Shuhei Yoshida has reason to celebrate. The head of Sony Corp.’s games development is six weeks away from the introduction of its first virtual-reality headset and demand seems promising. The $399 headset is sold out at retailers around the world, even though most customers haven’t been able to try it out.
But on a rainy evening in Tokyo, the 52-year-old is openly fretting. He says it’s almost impossible to predict how customers will react to the new technology because it’s so different than anything that’s come before it. The closest parallel he can think of is when he helped introduced the first PlayStation game console more than two decades ago.
“To be honest, we don’t know what demand will be,” said Yoshida, sitting in a conference room at Sony headquarters beside a high-powered demo set for the new devices. “In terms of disruption, this is the most since PS1 and perhaps even greater than that.”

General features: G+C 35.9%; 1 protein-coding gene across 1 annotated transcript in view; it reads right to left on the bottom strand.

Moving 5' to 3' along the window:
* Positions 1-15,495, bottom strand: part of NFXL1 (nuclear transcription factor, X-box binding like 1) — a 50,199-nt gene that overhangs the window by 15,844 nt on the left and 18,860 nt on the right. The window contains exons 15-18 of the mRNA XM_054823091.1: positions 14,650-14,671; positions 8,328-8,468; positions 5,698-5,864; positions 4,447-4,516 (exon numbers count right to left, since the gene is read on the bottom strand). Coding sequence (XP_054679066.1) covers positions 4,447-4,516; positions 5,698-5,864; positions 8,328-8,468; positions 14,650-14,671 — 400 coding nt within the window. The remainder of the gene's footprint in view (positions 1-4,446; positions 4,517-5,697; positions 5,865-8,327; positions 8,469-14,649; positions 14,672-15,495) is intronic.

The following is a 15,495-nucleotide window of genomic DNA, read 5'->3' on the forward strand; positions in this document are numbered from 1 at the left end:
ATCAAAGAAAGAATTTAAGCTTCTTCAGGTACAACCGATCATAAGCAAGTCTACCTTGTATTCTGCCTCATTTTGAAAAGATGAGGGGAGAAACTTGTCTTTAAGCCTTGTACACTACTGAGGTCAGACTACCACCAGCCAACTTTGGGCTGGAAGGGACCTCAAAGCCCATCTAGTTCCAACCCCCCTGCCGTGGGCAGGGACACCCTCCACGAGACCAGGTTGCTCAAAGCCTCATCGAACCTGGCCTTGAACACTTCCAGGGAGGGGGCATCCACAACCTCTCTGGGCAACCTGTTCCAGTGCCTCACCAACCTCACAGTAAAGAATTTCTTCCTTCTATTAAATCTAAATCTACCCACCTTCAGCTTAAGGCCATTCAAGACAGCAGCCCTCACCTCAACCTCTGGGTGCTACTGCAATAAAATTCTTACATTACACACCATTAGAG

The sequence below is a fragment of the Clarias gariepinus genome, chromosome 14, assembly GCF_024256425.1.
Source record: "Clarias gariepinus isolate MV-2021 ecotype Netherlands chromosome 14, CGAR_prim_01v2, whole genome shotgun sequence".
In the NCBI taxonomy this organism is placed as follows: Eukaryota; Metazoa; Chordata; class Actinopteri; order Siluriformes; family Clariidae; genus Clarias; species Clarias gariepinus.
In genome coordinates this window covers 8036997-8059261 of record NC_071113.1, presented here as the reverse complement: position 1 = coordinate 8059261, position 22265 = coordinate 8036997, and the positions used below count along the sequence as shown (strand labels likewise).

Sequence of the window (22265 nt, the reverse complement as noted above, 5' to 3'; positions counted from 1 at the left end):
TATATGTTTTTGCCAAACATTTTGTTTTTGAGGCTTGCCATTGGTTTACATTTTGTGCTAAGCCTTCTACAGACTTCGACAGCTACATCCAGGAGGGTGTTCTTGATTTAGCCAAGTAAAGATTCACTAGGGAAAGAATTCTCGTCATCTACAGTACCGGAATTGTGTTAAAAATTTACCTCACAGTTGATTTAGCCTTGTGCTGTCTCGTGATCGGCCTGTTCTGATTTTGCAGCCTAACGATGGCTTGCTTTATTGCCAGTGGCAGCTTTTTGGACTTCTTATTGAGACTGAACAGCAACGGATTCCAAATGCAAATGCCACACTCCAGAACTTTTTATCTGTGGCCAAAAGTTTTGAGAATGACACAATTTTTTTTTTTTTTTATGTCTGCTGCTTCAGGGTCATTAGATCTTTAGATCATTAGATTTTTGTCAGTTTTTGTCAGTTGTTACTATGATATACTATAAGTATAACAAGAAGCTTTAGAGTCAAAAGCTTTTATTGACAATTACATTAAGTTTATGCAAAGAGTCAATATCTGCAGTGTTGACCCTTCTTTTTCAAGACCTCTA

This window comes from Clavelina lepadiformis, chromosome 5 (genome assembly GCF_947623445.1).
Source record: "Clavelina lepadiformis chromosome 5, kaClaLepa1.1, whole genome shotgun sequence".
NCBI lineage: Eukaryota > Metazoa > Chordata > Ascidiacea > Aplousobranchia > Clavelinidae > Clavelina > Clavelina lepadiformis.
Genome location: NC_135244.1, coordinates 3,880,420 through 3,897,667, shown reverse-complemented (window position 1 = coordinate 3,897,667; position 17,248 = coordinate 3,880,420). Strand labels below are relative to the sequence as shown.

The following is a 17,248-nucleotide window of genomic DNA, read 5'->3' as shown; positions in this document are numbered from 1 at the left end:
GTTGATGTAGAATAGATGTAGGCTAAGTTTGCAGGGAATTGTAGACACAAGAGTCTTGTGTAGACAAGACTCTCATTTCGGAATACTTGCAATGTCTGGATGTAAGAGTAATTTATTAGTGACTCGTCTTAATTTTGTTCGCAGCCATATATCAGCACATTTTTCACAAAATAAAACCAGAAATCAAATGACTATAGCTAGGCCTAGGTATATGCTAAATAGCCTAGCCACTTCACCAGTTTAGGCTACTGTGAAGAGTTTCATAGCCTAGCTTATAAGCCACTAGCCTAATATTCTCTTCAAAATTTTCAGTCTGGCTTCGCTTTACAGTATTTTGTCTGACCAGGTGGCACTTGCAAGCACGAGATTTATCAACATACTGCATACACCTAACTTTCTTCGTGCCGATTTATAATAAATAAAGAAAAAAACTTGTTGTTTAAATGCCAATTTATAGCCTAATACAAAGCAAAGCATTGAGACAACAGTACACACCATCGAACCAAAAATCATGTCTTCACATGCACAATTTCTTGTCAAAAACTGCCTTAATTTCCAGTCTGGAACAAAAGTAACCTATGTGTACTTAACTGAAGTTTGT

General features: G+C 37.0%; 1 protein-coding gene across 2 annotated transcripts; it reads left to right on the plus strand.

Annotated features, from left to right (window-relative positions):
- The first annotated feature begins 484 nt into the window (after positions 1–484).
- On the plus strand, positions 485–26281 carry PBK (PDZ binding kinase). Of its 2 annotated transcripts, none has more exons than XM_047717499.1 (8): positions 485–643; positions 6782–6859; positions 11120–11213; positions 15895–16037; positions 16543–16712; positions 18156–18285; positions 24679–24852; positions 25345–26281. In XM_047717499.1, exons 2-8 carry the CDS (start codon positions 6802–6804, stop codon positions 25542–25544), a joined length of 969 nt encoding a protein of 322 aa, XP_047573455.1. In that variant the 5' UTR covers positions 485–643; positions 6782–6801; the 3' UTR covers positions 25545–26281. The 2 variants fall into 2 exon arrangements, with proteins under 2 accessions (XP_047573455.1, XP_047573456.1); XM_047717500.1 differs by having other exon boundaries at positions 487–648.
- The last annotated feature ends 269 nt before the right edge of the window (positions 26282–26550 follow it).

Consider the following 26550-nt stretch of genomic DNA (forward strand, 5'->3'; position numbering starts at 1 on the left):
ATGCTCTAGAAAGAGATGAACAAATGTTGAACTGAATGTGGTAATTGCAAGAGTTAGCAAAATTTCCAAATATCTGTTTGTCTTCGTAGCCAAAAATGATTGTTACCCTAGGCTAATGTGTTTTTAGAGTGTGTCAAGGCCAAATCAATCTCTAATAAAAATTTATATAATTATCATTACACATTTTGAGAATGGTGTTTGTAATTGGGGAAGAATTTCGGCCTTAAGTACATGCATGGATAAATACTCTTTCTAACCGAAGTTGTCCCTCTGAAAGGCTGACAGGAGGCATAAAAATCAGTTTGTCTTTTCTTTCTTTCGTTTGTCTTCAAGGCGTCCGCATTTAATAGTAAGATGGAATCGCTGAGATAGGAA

Virtual reality has caught the attention of everyone from Facebook Inc.’s Mark Zuckerberg to President Barack Obama, but it’s commercial viability is still an open question. Facebook and Taiwan’s HTC Corp. came out with headsets earlier this year and sales have been modest.
Yoshida is determined to create the first breakout hit. Sony is pricing its hardware well below rivals’ and can build an initial user base from the more than 40 million PlayStation 4 owners. The company is also planning to go far beyond games — into music, sporting events, even medicine and virtual education.
Yoshida’s caution is understandable though. Chief Executive Officer Kazuo Hirai is increasingly relying on the games division to turn around Sony, which last year posted its biggest net profit since 2008. Yoshida has to strike a balance between producing enough VR headsets for the anticipated demand without overshooting and blasting a hole in the group’s finances with unsold inventory.